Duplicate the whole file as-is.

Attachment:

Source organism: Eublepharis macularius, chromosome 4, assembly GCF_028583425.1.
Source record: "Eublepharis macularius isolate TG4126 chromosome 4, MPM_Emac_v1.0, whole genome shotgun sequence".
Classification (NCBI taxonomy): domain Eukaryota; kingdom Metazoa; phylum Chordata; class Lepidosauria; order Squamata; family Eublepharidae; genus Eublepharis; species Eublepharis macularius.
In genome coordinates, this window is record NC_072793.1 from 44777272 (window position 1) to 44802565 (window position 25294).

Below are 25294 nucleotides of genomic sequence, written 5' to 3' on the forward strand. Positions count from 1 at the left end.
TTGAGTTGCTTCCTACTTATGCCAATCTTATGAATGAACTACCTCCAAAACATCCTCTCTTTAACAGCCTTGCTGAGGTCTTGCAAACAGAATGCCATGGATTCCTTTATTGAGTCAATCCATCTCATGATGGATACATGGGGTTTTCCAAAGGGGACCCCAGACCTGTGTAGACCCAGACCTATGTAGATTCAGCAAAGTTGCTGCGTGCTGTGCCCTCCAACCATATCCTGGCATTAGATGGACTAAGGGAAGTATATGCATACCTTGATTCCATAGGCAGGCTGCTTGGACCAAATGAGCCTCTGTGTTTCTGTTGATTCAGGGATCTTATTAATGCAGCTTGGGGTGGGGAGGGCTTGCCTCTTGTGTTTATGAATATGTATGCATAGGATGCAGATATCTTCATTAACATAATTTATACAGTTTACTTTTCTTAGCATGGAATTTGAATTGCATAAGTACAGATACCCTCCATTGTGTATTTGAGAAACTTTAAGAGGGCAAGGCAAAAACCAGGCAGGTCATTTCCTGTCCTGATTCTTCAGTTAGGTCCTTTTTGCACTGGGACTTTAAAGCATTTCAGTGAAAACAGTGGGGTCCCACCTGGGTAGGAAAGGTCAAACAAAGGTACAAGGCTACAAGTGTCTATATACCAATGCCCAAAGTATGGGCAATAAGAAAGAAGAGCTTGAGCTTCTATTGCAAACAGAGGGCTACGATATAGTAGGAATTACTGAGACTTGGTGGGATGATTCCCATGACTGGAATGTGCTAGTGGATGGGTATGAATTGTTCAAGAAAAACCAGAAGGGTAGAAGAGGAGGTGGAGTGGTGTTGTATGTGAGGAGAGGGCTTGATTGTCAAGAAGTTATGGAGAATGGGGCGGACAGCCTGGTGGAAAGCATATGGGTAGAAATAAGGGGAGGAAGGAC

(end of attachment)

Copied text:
Source organism: Eublepharis macularius, chromosome 4, assembly GCF_028583425.1.
Source record: "Eublepharis macularius isolate TG4126 chromosome 4, MPM_Emac_v1.0, whole genome shotgun sequence".
Classification (NCBI taxonomy): domain Eukaryota; kingdom Metazoa; phylum Chordata; class Lepidosauria; order Squamata; family Eublepharidae; genus Eublepharis; species Eublepharis macularius.
In genome coordinates, this window is record NC_072793.1 from 44777272 (window position 1) to 44802565 (window position 25294).

Below are 25294 nucleotides of genomic sequence, written 5' to 3' on the forward strand. Positions count from 1 at the left end.
TTGAGTTGCTTCCTACTTATGCCAATCTTATGAATGAACTACCTCCAAAACATCCTCTCTTTAACAGCCTTGCTGAGGTCTTGCAAACAGAATGCCATGGATTCCTTTATTGAGTCAATCCATCTCATGATGGATACATGGGGTTTTCCAAAGGGGACCCCAGACCTGTGTAGACCCAGACCTATGTAGATTCAGCAAAGTTGCTGCGTGCTGTGCCCTCCAACCATATCCTGGCATTAGATGGACTAAGGGAAGTATATGCATACCTTGATTCCATAGGCAGGCTGCTTGGACCAAATGAGCCTCTGTGTTTCTGTTGATTCAGGGATCTTATTAATGCAGCTTGGGGTGGGGAGGGCTTGCCTCTTGTGTTTATGAATATGTATGCATAGGATGCAGATATCTTCATTAACATAATTTATACAGTTTACTTTTCTTAGCATGGAATTTGAATTGCATAAGTACAGATACCCTCCATTGTGTATTTGAGAAACTTTAAGAGGGCAAGGCAAAAACCAGGCAGGTCATTTCCTGTCCTGATTCTTCAGTTAGGTCCTTTTTGCACTGGGACTTTAAAGCATTTCAGTGAAAACAGTGGGGTCCCACCTGGGTAGGAAAGGTCAAACAAAGGTACAAGGCTACAAGTGTCTATATACCAATGCCCAAAGTATGGGCAATAAGAAAGAAGAGCTTGAGCTTCTATTGCAAACAGAGGGCTACGATATAGTAGGAATTACTGAGACTTGGTGGGATGATTCCCATGACTGGAATGTGCTAGTGGATGGGTATGAATTGTTCAAGAAAAACCAGAAGGGTAGAAGAGGAGGTGGAGTGGTGTTGTATGTGAGGAGAGGGCTTGATTGTCAAGAAGTTATGGAGAATGGGGCGGACAGCCTGGTGGAAAGCATATGGGTAGAAATAAGGGGAGGAAGGAC